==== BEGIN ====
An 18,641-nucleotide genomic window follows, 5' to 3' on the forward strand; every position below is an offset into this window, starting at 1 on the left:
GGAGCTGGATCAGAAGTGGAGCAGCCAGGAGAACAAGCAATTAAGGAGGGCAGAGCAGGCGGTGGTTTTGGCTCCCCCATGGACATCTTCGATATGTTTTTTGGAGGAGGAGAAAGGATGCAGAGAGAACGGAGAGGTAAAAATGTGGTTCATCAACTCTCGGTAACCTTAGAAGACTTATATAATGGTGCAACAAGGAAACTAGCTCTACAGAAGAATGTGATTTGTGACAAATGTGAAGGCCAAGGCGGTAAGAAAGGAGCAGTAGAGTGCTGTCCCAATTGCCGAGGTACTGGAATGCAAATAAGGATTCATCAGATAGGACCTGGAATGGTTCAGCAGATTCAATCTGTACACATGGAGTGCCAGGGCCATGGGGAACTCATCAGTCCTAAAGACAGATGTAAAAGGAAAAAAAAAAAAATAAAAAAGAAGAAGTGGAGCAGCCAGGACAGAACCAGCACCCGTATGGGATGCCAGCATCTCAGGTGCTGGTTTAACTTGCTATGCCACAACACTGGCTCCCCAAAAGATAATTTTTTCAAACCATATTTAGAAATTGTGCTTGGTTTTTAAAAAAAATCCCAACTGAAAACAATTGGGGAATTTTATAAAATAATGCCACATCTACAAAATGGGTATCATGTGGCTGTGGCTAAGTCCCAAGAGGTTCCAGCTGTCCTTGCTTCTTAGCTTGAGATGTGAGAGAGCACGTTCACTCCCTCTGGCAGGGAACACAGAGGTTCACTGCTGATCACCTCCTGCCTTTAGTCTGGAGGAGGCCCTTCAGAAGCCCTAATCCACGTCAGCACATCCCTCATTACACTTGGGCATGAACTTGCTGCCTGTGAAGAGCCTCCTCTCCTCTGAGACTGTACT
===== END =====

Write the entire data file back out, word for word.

An 18,641-nucleotide genomic window follows, 5' to 3' on the forward strand; every position below is an offset into this window, starting at 1 on the left:
GGAGCTGGATCAGAAGTGGAGCAGCCAGGAGAACAAGCAATTAAGGAGGGCAGAGCAGGCGGTGGTTTTGGCTCCCCCATGGACATCTTCGATATGTTTTTTGGAGGAGGAGAAAGGATGCAGAGAGAACGGAGAGGTAAAAATGTGGTTCATCAACTCTCGGTAACCTTAGAAGACTTATATAATGGTGCAACAAGGAAACTAGCTCTACAGAAGAATGTGATTTGTGACAAATGTGAAGGCCAAGGCGGTAAGAAAGGAGCAGTAGAGTGCTGTCCCAATTGCCGAGGTACTGGAATGCAAATAAGGATTCATCAGATAGGACCTGGAATGGTTCAGCAGATTCAATCTGTACACATGGAGTGCCAGGGCCATGGGGAACTCATCAGTCCTAAAGACAGATGTAAAAGGAAAAAAAAAAAAATAAAAAAGAAGAAGTGGAGCAGCCAGGACAGAACCAGCACCCGTATGGGATGCCAGCATCTCAGGTGCTGGTTTAACTTGCTATGCCACAACACTGGCTCCCCAAAAGATAATTTTTTCAAACCATATTTAGAAATTGTGCTTGGTTTTTAAAAAAAATCCCAACTGAAAACAATTGGGGAATTTTATAAAATAATGCCACATCTACAAAATGGGTATCATGTGGCTGTGGCTAAGTCCCAAGAGGTTCCAGCTGTCCTTGCTTCTTAGCTTGAGATGTGAGAGAGCACGTTCACTCCCTCTGGCAGGGAACACAGAGGTTCACTGCTGATCACCTCCTGCCTTTAGTCTGGAGGAGGCCCTTCAGAAGCCCTAATCCACGTCAGCACATCCCTCATTACACTTGGGCATGAACTTGCTGCCTGTGAAGAGCCTCCTCTCCTCTGAGACTGTACT